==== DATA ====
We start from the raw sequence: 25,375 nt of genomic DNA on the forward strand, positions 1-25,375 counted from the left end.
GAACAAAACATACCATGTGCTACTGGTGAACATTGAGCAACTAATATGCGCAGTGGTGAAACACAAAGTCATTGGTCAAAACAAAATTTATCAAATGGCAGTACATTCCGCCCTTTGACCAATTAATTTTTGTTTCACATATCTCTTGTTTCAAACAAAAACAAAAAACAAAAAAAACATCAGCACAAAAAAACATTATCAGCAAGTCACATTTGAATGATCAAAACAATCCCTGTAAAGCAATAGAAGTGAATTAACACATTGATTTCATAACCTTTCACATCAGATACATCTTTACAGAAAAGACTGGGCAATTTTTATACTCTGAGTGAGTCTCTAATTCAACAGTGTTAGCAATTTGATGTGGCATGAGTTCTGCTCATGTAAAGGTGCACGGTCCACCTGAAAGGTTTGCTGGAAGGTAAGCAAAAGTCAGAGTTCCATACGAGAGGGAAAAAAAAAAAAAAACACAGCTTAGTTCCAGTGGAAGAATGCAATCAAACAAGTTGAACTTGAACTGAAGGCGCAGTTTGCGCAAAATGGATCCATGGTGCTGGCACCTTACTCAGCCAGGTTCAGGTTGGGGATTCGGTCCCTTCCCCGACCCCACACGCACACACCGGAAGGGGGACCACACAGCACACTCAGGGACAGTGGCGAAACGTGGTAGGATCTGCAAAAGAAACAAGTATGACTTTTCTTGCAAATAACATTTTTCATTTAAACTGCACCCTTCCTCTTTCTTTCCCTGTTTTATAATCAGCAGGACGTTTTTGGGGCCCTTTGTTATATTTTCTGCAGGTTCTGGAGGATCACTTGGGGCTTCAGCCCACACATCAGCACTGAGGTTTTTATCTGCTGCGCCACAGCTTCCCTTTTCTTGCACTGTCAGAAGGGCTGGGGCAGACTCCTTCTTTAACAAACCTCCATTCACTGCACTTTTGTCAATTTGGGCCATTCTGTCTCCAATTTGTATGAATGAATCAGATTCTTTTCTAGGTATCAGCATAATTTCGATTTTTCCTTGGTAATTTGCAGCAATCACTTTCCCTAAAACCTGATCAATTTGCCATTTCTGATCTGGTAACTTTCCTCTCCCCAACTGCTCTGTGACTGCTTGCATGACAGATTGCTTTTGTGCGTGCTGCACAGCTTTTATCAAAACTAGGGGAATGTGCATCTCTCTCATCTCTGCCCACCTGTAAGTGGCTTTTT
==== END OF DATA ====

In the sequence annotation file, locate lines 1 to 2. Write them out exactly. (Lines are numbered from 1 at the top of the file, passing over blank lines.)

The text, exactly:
We start from the raw sequence: 25,375 nt of genomic DNA on the forward strand, positions 1-25,375 counted from the left end.
GAACAAAACATACCATGTGCTACTGGTGAACATTGAGCAACTAATATGCGCAGTGGTGAAACACAAAGTCATTGGTCAAAACAAAATTTATCAAATGGCAGTACATTCCGCCCTTTGACCAATTAATTTTTGTTTCACATATCTCTTGTTTCAAACAAAAACAAAAAACAAAAAAAACATCAGCACAAAAAAACATTATCAGCAAGTCACATTTGAATGATCAAAACAATCCCTGTAAAGCAATAGAAGTGAATTAACACATTGATTTCATAACCTTTCACATCAGATACATCTTTACAGAAAAGACTGGGCAATTTTTATACTCTGAGTGAGTCTCTAATTCAACAGTGTTAGCAATTTGATGTGGCATGAGTTCTGCTCATGTAAAGGTGCACGGTCCACCTGAAAGGTTTGCTGGAAGGTAAGCAAAAGTCAGAGTTCCATACGAGAGGGAAAAAAAAAAAAAAACACAGCTTAGTTCCAGTGGAAGAATGCAATCAAACAAGTTGAACTTGAACTGAAGGCGCAGTTTGCGCAAAATGGATCCATGGTGCTGGCACCTTACTCAGCCAGGTTCAGGTTGGGGATTCGGTCCCTTCCCCGACCCCACACGCACACACCGGAAGGGGGACCACACAGCACACTCAGGGACAGTGGCGAAACGTGGTAGGATCTGCAAAAGAAACAAGTATGACTTTTCTTGCAAATAACATTTTTCATTTAAACTGCACCCTTCCTCTTTCTTTCCCTGTTTTATAATCAGCAGGACGTTTTTGGGGCCCTTTGTTATATTTTCTGCAGGTTCTGGAGGATCACTTGGGGCTTCAGCCCACACATCAGCACTGAGGTTTTTATCTGCTGCGCCACAGCTTCCCTTTTCTTGCACTGTCAGAAGGGCTGGGGCAGACTCCTTCTTTAACAAACCTCCATTCACTGCACTTTTGTCAATTTGGGCCATTCTGTCTCCAATTTGTATGAATGAATCAGATTCTTTTCTAGGTATCAGCATAATTTCGATTTTTCCTTGGTAATTTGCAGCAATCACTTTCCCTAAAACCTGATCAATTTGCCATTTCTGATCTGGTAACTTTCCTCTCCCCAACTGCTCTGTGACTGCTTGCATGACAGATTGCTTTTGTGCGTGCTGCACAGCTTTTATCAAAACTAGGGGAATGTGCATCTCTCTCATCTCTGCCCACCTGTAAGTGGCTTTTT